To me you sound like you work for Verizon.

  • http://twitter.com/darkuncle Scott Francis

    dead wrong on several points. Let's begin:

    “The non-discrimination principle that Genachowski seeks to mandate would prohibit service providers such as AT&T, Verizon Wireless, T-Mobile and Sprint from using their network resources to prioritize or partition data as it crosses their networks so as to improve the performance of specific applications, such as a movie or massive multiplayer game.”

    wrong – the notice of proposed rulemaking only prohibits anti-competitive action in these areas, and explicitly allows for reasonable network management. If you're a carrier and you degrade the performance of Vudu so your own VOD service looks better, or make Vonage take a backseat to your own VoIP service (or that of “partners” who have already paid to play), or decide that entire protocols are forcing you to actually deliver on those “unlimited” connections you're selling and should be blocked (hello, Comcast) – then yeah, you're going to run afoul of the regs. /As well you should./

    “The fundamental flaw in network neutrality policy is that it assumes that service providers are in a position to dominate Internet service and applications. This premise was questionable to begin with, but the market forces that have come into play in the past two years has been shown it to be plain wrong. Competition has always served as a check on applications blocking.”

    wrong. and you don't even bother to supply any supporting evidence. As long as “competition” consists of a duopoly (for the more fortunate consumers; most have to make do with the tender mercies of a single cableco unless they're within 15K feet of a telco's CO), consumers are going to be stuck with speeds and service that's lagging far behind the rest of the industrialized world. How else do you explain the embarrassing slide towards the back of the pack that US ISPs have collectively been producing over the last 10 years? We went from being leaders in Internet access penetration and speed, to being 15th in the world (and among the worst of the top 29 countries surveyed) over the last 10 years. At the rate we've been expanding service between 2007 and 2009, it will take the US 15 years just to catch up to where South Korea is _today_.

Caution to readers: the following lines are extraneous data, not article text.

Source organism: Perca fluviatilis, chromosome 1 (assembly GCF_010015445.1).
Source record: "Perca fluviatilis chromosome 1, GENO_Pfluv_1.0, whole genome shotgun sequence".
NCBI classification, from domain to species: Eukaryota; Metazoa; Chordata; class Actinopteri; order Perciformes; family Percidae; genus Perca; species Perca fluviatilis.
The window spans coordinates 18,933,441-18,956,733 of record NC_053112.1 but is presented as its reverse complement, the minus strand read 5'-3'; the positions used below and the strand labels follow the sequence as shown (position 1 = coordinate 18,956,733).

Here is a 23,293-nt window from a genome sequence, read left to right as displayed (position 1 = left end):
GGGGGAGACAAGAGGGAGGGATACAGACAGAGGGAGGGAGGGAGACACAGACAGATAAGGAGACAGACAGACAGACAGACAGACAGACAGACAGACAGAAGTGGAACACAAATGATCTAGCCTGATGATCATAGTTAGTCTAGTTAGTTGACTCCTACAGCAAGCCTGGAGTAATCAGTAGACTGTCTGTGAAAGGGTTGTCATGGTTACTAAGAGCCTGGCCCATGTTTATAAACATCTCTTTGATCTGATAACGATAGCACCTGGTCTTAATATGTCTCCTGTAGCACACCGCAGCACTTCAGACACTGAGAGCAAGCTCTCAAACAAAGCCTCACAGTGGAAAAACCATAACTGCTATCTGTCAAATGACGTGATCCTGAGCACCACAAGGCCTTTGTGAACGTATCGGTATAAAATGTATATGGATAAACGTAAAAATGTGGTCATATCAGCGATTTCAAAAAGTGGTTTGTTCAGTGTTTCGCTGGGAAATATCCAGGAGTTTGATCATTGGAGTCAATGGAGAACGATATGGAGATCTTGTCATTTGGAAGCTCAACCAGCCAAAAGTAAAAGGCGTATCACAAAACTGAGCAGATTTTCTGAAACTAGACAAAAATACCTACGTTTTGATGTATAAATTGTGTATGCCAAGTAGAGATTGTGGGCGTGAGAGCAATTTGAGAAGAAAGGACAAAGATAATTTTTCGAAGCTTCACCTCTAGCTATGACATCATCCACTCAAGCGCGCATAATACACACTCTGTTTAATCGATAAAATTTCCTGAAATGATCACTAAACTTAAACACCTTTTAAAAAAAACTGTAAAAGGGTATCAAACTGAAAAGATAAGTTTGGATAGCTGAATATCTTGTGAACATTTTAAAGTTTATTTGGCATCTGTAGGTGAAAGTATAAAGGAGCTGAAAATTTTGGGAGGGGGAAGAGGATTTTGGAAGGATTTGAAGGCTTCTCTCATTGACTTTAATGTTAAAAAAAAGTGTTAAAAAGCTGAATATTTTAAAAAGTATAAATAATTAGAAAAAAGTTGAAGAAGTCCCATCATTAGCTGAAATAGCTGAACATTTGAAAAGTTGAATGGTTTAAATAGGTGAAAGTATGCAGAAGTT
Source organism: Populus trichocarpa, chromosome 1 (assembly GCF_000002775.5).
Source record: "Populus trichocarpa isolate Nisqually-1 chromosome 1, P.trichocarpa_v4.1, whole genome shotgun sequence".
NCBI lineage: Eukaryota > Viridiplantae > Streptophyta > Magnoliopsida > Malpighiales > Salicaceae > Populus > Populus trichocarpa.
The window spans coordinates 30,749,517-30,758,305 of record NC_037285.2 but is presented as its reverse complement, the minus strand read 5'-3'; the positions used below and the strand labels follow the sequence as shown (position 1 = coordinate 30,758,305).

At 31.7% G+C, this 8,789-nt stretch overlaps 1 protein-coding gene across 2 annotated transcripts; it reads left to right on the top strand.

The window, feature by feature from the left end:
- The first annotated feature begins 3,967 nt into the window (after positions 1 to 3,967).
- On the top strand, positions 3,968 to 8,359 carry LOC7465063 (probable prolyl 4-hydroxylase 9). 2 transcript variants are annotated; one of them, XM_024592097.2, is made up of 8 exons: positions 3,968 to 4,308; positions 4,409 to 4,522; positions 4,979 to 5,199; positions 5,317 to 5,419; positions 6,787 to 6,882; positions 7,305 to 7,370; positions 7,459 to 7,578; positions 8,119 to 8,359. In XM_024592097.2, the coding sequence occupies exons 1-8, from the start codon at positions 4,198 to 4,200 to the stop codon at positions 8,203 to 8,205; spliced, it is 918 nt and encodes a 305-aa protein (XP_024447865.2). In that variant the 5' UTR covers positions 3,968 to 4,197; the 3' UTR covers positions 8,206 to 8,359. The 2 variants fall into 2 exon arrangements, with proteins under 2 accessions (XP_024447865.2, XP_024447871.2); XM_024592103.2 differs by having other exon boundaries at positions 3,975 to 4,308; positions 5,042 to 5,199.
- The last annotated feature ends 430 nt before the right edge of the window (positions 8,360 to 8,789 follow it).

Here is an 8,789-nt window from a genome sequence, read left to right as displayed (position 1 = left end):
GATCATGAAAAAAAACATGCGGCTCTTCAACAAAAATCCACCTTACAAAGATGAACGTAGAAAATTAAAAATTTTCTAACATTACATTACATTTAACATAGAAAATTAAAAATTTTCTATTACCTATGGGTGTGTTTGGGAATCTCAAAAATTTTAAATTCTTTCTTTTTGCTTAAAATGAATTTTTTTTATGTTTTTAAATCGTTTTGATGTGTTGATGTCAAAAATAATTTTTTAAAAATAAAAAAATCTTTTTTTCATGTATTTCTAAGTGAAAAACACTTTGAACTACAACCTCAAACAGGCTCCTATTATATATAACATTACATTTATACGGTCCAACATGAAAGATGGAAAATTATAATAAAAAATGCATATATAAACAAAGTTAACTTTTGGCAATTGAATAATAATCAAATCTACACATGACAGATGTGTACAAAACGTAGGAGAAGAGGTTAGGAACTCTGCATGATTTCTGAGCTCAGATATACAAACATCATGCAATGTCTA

finally, let's not conflate the wireless phone market with the broadband Internet market – two entirely different, apples-and-oranges issues (even if the usual suspects are the source of the fail in both cases). US telcos (and cablecos after them) have been sitting on their collective rears, growing fat on a gov't-sponsored monopoly and a complete lack of any kind of effective regulatory framework for decades (even after the monopoly was supposedly broken up, we ended up with the same basic players 10 years later that we had to begin with – new names, same faces, same shenanigans).

    Regulation is rarely the answer to the problem, but lack of regulation and a blind faith that “the market will sort it out” gives us epic fails like the Universal Service Fee – which telcos blithely passed on to their customers, increased multiple times over, and did zilch to actually improve Internet access penetration and speeds. I note that you ignored completely the results of the most recent hard data on this topic, courtesy of the Berkman Center Broadband Study …

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  • http://www.reason.org/ Steven Titch

    Scott,

    The NPRM sets non-discrimination as the baseline. It calls for “a bright-line
    rule against discrimination.” The NPRM says nothing about anticompetitive considerations that would precede any action to enforce neutrality principles. The only hedge is that there's room for “reasonable network management,” but that's left undefined. That means that every instance of cross-platform integration would be subject to FCC review. “Mother may I?” becomes the order of the day.